Hope'fOl-ness, n. Promise or prospect of good.

Hope'less, a. Destitute of hope ; despairing.

Hope'less-ly, ad. In a hopeless manner.

Hope'LESS-NESS, ?!. Want of hope; despair.

Hop'iLR, 71. One who has pleasing expectations.

Hop'per, 71. One who hops : — a box : — a basket .

— the box frame for supplying corn to a mill.
Hop'per^ or Scotch-H6p'per§, n. pi. A kind

of play, in which the actor hops on one leg.

Hop'PLE, V. a. To tie the feet together.

Hops, 7i. pL Dried flowers of the hop plant.

Ho'ral, or Ho'RA-RY, a. Relating to an hour.

Horde, n. A clan ; a migratory crew of people.

Hp-RI'ZQN [ho-ri'zun, S. fV. J. E. F. Ja. C. , ho
rl'zun or hor'e-zun, P. fVb.], n. [Gr.] Tlie line
that terminates the view ; — this is called the
sensible horizon. — The rational horizon is an im-
aginary great circle which divides the globe into
two hemispheres, which would bound the view if
it could take in the hemisphere.

H6r-i-zon'tal, a. Parallel to the horizon ; level.

Hor-i-z6n'tal-ly, ad. In a horizontal manner

Horn, n. A liard substance growing on the heads
of some quadrupeds : — any thing in the shape of
a horn ; a point : — a feeler of an insect : — a
wind-instrument of music.

Horn, v. a. To cornute ; to bestow horns upon

Horn'beam, 71. A tree having tough timber.

HoRN'BiLL, 71. A species of bird.

HoRN'BLEPfDE, Ti. (^Miii.) A dark-colored mineral.

Horn'blow-er, 71. One who blows a hnni.

Horn'book (tibrn'buk), n. A child's book.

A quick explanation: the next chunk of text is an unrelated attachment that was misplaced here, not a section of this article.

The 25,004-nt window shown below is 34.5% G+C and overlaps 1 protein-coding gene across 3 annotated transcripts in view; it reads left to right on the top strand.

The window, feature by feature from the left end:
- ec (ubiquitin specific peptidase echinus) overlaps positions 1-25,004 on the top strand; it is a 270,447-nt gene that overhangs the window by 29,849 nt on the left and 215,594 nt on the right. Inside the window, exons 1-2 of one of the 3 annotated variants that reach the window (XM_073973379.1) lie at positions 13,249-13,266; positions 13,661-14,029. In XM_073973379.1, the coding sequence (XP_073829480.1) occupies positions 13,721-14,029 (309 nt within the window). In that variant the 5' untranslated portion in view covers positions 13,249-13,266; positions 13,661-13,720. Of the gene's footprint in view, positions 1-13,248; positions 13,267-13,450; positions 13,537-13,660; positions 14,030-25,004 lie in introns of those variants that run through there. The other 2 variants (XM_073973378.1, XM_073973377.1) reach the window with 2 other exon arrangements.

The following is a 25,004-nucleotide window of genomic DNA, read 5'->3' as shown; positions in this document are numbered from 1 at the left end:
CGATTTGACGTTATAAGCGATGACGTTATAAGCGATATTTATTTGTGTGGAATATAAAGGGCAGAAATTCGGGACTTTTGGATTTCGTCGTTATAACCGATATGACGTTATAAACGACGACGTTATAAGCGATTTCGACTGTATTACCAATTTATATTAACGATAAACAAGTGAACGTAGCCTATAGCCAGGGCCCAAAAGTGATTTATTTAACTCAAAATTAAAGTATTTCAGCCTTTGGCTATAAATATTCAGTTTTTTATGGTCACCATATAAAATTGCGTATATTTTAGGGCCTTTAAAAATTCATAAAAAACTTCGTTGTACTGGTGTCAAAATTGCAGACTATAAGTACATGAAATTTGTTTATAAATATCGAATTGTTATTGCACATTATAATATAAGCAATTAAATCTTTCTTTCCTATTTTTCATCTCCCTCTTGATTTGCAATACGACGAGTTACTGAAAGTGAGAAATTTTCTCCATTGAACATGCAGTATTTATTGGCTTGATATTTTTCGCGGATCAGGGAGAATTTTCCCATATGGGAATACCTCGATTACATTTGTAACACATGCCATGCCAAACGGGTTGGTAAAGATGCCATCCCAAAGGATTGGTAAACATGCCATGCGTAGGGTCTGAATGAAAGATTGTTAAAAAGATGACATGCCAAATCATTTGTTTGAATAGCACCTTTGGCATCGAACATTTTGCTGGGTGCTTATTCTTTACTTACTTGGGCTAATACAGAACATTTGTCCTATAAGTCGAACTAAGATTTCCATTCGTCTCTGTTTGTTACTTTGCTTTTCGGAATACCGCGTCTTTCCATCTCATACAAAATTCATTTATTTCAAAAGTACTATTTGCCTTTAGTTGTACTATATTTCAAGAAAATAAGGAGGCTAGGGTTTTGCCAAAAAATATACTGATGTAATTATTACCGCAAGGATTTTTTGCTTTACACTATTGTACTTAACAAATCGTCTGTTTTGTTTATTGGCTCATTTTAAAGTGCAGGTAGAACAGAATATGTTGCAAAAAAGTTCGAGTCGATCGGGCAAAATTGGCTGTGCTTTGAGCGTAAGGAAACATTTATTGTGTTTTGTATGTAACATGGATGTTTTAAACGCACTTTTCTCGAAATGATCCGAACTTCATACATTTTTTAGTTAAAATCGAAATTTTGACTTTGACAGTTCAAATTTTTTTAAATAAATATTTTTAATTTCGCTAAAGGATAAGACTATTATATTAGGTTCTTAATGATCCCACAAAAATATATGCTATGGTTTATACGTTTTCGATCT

Horn'ed (horn'ed or hbrnd), a. Furnished with
horns ; like a horn.

HoRN'ER, 71. One who works or deals in horn.

Hor'net, 71. A very large sort of wasp.

Horn'foot (hbrn'fut), a. Hoofed ; having hoofs.

Horn'pTpe, n. A dance : — a wind-instrument.

Horn'stone, 77. A kind of flint-stone ; chert.

Horn'work (-wlirk), 7!. (Fort.) A work having
angular points or horns.

Hor'ny, a. Made of horn ; hard ; callous.

Hq-rog'ra-phy, 7!. Art of constructing dials : —
an account of the hours.

HoR'o-LofjJE [hor'oloj, fV. P. F. K. Sm. , hor'o-loj,
J. E. Ja. ; ho'r9-15j, ^'.1, n. A clock or watch.

HoR-Q-LOft'l-CAL, a. Relating to horology

H6R-p-L6'<jti-9-GKAPH'lc, a. Pertaining to the
art of dialing.

HoR-p-LO-r^i-oG'RA-PiJY, 71. Account of time-
pieces : — airt of constructing dials.

Ho-r6l'q-gy [h9-rol'9-je, JV. P. Ja.: ho'ro-lo-jo,
S. ; hor'9-l6-je, Sm.], 71. Art of measuring time :

— construction of timepieces.
Ho-Roivx'E-TRY,7i. The art of measuring time.

Hor'o-scope, ji. (.^strol.) The configuration of
the planets at the hour of one's birth.

Ho-r6s'co-py, 71. The art or practice of predict-
ing future events by the appearance of the stars.

Hor'rijnt, a. Dreadful ; conveying terror. [R.]

HoR'Ri-BLE, a. Tending to excite horror ; enor-
mous ; dreadful ; terrible ; shocking.

Hor'ri-ble-ness, 71. Dreadfulness ; terribleness.

Hor'ri-bly, ad. In a horrible manner.

Hor'rid, ffi. Hideous; dreadful; shocking : rough-

Hor'RID-ly, ad. In a horrid manner ; shockingly.

Hor'rid-ness, 71. Hideousness ; enormity.

HoR RiF'jC, a. Causing horror; terrible.

H6r'ri-fy, V, a. To impress with dread or horror.

HOR-Ris'o-Nous, a. Sounding dreadfully.

H6R'RpR,7!. [L.J Terror mixed with hatred; a
shuddering ; dread ; excessive fear.

Hors de combat (lior'de -kom-ba'), [Fr.J Out of con .
dition to fight.

Horse, 7(. A well-known quadruped: — cavalry:

Online LibraryJoseph E. (Joseph Emerson) WorcesterA pronouncing, explanatory, and synonymous dictionary of the English language → online text (page 50 of 127)